Finally, it is important to note that more VIX ETNs are on the way. The Jefferies S&P 500 VIX Short-Term Futures ETF (VIXX) targets a constant 30-day duration and has a great deal in common with VXX, while Bank of America’s Investable Volatility Index ETN (no ticker designated, to my knowledge) appears to be targeting VIX options (a first for this product category) with an average maturity of five months. CBOE has some skeleton information on their Investable Volatility Index (VOL), but I look forward to more digging up more details on the forthcoming ETN and sharing them when I do.

For more on related subjects, readers are encouraged to check out:

Disclosure(s): long XXV and short VXX at time of writing

Wednesday, July 21, 2010

Expiring Monthly July Issue Recap

Personal and technical issues have conspired to keep this blog quiet for a few days, but that is about to change.

Before I get back to regular posting, I wanted to inform Expiring Monthly readers and potential new subscribers that Monday marked the publication of the July issue of Expiring Monthly: The Option Traders Journal.

The July issue is rich in volatility content. Among my favorite volatility-centric articles are a piece from Adam Warner on the VIX term structure and contango, a thought-provoking discussion of how retail traders influence options volatility by Jared Woodard, and Mark Wolfinger’s review of Euan Sinclair’s excellent book, Volatility Trading. My main contribution this month comes in the form of an article on VIX call backspreads in “An (Almost) Free VIX Disaster Protection Play.” I also detail some of my thinking and analysis of VIX futures contango as it applies to VXX in the “Ask the Experts” Q&A section.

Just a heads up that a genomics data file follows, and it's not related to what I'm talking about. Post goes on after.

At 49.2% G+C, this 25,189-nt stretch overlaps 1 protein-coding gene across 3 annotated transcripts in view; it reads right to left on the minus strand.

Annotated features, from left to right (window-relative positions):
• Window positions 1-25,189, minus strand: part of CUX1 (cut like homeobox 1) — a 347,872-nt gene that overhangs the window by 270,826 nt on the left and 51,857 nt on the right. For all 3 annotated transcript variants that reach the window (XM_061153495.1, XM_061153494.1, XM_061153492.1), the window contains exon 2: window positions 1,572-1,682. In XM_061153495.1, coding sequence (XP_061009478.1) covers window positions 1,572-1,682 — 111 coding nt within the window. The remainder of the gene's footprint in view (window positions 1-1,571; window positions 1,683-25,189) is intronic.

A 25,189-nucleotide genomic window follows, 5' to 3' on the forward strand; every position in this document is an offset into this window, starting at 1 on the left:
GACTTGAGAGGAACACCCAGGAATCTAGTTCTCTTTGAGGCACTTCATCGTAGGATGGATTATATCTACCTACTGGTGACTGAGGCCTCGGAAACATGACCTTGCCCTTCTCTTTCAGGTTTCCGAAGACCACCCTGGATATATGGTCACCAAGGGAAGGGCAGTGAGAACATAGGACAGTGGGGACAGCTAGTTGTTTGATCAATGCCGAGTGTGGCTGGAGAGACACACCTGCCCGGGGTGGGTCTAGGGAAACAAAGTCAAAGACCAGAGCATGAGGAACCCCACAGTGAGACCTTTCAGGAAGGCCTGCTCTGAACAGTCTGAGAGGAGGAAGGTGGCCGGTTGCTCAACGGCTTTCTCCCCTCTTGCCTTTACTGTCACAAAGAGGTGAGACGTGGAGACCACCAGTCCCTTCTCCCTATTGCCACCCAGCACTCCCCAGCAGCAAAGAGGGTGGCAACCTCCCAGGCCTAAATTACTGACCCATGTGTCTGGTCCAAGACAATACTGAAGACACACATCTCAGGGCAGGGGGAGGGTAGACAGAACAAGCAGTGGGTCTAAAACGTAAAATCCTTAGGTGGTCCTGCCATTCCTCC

In this month’s feature article, Mark Sebastian addresses the not-so-simple question of whether options are a zero-sum game. Mark also interviews renowned author Charles Cottle.

I have attached a copy of the Table of Contents for the July issue below for those who may be interested in what this magazine is all about. Subscription information and additional details about the magazine are available at

For more on related subjects, readers are encouraged to check out:

[source: Expiring Monthly]

Disclosure(s): I am one of the founders and owners of Expiring Monthly

Thursday, July 15, 2010

VVUS as an Option Pricing Case Study

Trading in Vivus (VVUS) is halted this morning, as the biotechnology company’s new weight-loss pill, Qnexa, is being reviewed by a panel of experts at the FDA.

In many respects biotechnology stocks – particularly those which do not yet have products that are commercially available – are options dressed up as stocks. More than other sectors, a biotechnology stock is a company that is a portfolio of options on all the projects (drugs) that are in the research and development stage, plus commercial products which can be valued with more traditional discounted cash flow models and the like.